Earlier this week, Mahmoud Al-Farjani, a correspondent for the pan-Arab newspaper Al-Arabiya, was kidnapped by armed men following numerous threats.
On April 28, the kidnappers seized Farjani in his Saudi-owned office building, which is situated across the street from the Foreign Ministry headquarters in Tripoli. On the day of the kidnapping, Farjani was covering a demonstration in favor of legislation to ban peoples linked to the late dictator Muammar Qaddafi from involvement in politics.
According to Reporters Without Borders (RWB), he was held for seven hours and was repeatedly beaten and threatened with execution.
This is only that latest of a series of attacks on journalists in the North African state. On the same day, members of an armed militia took over the headquarters of national television network Al-Wataniya.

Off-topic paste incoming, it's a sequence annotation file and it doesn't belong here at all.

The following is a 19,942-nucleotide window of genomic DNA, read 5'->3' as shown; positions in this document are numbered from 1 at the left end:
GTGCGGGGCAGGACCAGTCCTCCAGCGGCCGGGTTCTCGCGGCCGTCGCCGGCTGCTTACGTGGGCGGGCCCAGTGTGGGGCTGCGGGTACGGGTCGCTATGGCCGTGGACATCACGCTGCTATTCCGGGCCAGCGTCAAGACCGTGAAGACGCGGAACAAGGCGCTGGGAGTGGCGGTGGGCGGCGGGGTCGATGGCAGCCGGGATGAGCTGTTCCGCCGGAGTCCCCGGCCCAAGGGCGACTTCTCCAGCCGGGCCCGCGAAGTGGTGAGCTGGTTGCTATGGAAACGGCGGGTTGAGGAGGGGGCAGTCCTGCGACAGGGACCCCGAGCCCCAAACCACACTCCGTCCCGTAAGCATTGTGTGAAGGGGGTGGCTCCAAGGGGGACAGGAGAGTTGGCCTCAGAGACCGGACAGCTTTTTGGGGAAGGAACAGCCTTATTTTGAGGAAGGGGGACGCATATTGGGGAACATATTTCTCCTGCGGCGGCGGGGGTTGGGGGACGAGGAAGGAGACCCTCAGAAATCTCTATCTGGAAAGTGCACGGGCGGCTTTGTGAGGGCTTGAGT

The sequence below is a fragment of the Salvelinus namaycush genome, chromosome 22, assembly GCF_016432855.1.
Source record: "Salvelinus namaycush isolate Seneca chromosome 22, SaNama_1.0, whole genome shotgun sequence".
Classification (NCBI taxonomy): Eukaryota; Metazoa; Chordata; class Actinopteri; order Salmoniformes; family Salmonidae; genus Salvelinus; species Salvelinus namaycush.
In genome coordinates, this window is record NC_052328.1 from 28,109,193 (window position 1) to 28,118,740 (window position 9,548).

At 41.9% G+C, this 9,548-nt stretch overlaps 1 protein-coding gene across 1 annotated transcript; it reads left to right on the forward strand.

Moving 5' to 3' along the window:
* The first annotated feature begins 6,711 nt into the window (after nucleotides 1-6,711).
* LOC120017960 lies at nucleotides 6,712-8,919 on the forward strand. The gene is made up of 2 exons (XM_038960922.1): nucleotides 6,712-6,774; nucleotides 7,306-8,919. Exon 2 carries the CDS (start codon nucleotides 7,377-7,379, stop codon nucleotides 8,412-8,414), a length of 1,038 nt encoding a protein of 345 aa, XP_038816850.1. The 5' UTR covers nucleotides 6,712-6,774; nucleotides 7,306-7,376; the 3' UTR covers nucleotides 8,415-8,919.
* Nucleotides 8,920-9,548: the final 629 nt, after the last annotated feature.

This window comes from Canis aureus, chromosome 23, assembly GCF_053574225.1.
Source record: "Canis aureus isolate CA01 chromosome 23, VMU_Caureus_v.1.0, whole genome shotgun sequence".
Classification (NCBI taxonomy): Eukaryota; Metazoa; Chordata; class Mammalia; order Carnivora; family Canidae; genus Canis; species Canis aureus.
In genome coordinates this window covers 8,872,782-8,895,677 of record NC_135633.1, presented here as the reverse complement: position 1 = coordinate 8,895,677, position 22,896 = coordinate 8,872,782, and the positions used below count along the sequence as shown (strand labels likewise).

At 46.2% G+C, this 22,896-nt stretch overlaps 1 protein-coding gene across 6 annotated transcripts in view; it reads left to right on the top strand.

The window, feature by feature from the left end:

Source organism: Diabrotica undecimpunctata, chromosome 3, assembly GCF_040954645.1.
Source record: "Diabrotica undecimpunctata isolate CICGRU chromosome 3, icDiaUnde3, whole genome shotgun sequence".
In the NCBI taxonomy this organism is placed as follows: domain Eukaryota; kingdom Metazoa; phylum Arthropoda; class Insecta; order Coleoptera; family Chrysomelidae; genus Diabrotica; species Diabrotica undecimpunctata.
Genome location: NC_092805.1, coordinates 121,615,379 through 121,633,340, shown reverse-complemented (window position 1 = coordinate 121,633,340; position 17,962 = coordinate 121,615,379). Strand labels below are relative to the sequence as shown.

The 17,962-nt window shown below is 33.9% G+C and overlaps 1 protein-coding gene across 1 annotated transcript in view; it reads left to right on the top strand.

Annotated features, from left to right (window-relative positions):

According RWB, another kidnapping took place on April 22, when Yousef Bargoum, a former journalist and current director of public information for the civil registry of Benghazi, was kidnapped, beaten and tortured by armed militia. This followed a radio broadcast in which he reported the publication of official documents allegedly containing obvious falsehoods. He was released three days later and immediately hospitalized.
Aside from violent assaults, some Libyan reporters have also run afoul of the legal system. Amara Hassan Al-Khitabi, editor of the newspaper Al-Umma, was released on bail on April 21, after being detained by authorities. His arrest followed the publication of a list of 87 judges and prosecutors allegedly involved in corruption and embezzlement.
As well as the RWB, the Free Press Organization has also sought to raise the profile of this issue, and called on Ali Zeidan’s transitional government “to do everything in its power to guarantee the security of local and foreign media workers.”